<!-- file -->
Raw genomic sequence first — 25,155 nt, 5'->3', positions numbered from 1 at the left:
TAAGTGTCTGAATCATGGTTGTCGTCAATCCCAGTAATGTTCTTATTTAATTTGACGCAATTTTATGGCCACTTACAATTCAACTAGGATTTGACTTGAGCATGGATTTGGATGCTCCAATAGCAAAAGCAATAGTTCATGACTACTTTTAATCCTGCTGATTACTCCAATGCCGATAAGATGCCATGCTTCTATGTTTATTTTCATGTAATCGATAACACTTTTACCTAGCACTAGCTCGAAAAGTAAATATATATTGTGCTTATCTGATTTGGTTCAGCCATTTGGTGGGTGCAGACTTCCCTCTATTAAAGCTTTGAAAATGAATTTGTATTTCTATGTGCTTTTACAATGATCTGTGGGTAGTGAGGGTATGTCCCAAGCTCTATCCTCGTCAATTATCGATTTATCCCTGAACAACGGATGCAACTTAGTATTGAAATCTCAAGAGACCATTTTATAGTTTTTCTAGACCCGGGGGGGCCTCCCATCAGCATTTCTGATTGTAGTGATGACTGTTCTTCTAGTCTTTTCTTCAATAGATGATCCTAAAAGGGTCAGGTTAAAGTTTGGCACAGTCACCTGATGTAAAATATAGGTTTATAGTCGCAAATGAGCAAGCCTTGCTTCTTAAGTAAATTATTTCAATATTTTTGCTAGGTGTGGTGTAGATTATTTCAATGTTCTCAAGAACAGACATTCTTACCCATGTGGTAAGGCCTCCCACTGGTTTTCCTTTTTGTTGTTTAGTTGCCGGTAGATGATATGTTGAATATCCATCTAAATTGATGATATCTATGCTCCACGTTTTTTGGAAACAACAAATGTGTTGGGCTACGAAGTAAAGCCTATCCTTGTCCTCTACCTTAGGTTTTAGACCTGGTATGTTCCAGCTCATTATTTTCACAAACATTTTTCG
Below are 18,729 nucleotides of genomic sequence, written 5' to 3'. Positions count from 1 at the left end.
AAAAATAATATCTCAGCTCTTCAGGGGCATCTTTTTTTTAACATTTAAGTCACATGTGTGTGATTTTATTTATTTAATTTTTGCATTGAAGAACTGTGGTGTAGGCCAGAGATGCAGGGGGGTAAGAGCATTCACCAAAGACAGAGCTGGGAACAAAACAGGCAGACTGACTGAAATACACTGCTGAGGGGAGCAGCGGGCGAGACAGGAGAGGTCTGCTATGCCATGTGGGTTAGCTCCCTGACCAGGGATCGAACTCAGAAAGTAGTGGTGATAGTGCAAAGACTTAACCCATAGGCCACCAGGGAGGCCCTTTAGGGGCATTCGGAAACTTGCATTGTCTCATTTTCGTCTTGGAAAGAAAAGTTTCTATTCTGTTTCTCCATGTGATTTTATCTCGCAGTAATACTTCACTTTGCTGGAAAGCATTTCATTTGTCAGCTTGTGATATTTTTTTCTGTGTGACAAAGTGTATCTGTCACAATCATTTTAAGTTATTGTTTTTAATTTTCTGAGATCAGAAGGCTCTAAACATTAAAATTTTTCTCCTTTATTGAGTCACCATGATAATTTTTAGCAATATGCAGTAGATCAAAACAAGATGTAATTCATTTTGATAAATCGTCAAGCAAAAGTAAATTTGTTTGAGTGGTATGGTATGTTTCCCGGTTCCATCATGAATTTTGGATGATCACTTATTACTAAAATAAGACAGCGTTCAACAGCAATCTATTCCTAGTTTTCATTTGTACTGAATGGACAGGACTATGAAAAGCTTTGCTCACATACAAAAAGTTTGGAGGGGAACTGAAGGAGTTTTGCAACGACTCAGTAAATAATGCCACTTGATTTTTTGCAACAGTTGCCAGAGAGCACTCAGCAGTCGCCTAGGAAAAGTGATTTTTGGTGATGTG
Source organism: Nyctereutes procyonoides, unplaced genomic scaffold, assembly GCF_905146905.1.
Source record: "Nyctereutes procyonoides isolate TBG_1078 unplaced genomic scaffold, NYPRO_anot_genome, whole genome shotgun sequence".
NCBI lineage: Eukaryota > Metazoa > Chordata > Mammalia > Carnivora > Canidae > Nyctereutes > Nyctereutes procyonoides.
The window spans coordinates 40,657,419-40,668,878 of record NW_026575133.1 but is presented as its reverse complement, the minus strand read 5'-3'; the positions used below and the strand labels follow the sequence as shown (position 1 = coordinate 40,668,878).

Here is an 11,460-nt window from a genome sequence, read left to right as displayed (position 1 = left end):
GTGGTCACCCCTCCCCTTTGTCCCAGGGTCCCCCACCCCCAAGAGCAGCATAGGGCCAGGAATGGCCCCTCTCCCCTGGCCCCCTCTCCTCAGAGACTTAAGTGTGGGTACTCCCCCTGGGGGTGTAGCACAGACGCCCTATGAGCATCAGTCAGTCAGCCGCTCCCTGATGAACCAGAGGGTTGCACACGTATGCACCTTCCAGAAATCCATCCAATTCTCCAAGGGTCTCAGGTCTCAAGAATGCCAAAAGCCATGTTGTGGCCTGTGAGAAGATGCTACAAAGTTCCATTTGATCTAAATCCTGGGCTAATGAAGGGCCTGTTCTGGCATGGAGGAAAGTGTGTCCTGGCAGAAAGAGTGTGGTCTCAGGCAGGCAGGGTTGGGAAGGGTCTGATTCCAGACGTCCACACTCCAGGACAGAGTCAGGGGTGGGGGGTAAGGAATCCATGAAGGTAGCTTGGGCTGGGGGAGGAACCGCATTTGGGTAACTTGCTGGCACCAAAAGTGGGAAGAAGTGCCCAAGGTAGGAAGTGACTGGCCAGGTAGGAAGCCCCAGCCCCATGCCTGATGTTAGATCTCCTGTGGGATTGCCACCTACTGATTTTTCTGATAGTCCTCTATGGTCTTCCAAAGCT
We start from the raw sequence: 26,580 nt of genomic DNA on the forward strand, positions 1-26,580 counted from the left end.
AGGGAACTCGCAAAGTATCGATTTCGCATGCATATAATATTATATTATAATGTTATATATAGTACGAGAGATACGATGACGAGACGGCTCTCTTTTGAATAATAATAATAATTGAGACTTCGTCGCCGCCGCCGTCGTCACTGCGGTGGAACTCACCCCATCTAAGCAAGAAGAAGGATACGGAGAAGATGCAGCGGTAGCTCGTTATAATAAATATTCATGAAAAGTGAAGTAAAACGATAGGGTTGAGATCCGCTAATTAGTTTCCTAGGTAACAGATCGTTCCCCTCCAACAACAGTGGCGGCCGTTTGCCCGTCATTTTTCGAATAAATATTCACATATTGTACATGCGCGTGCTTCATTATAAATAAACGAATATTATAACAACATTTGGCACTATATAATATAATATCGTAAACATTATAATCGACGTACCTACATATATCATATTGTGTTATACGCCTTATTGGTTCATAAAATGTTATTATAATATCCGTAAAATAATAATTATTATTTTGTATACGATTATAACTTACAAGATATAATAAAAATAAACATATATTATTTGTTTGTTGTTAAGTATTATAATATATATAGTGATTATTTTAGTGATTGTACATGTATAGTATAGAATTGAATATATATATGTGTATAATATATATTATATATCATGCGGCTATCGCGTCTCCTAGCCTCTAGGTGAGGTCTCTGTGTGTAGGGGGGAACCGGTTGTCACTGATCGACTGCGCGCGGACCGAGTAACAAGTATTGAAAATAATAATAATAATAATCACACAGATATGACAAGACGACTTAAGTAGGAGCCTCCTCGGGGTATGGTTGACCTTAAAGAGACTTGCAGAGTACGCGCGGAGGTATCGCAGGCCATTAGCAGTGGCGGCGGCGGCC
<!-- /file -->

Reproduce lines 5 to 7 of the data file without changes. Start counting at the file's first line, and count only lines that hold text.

Source organism: Nyctereutes procyonoides, unplaced genomic scaffold, assembly GCF_905146905.1.
Source record: "Nyctereutes procyonoides isolate TBG_1078 unplaced genomic scaffold, NYPRO_anot_genome, whole genome shotgun sequence".
NCBI lineage: Eukaryota > Metazoa > Chordata > Mammalia > Carnivora > Canidae > Nyctereutes > Nyctereutes procyonoides.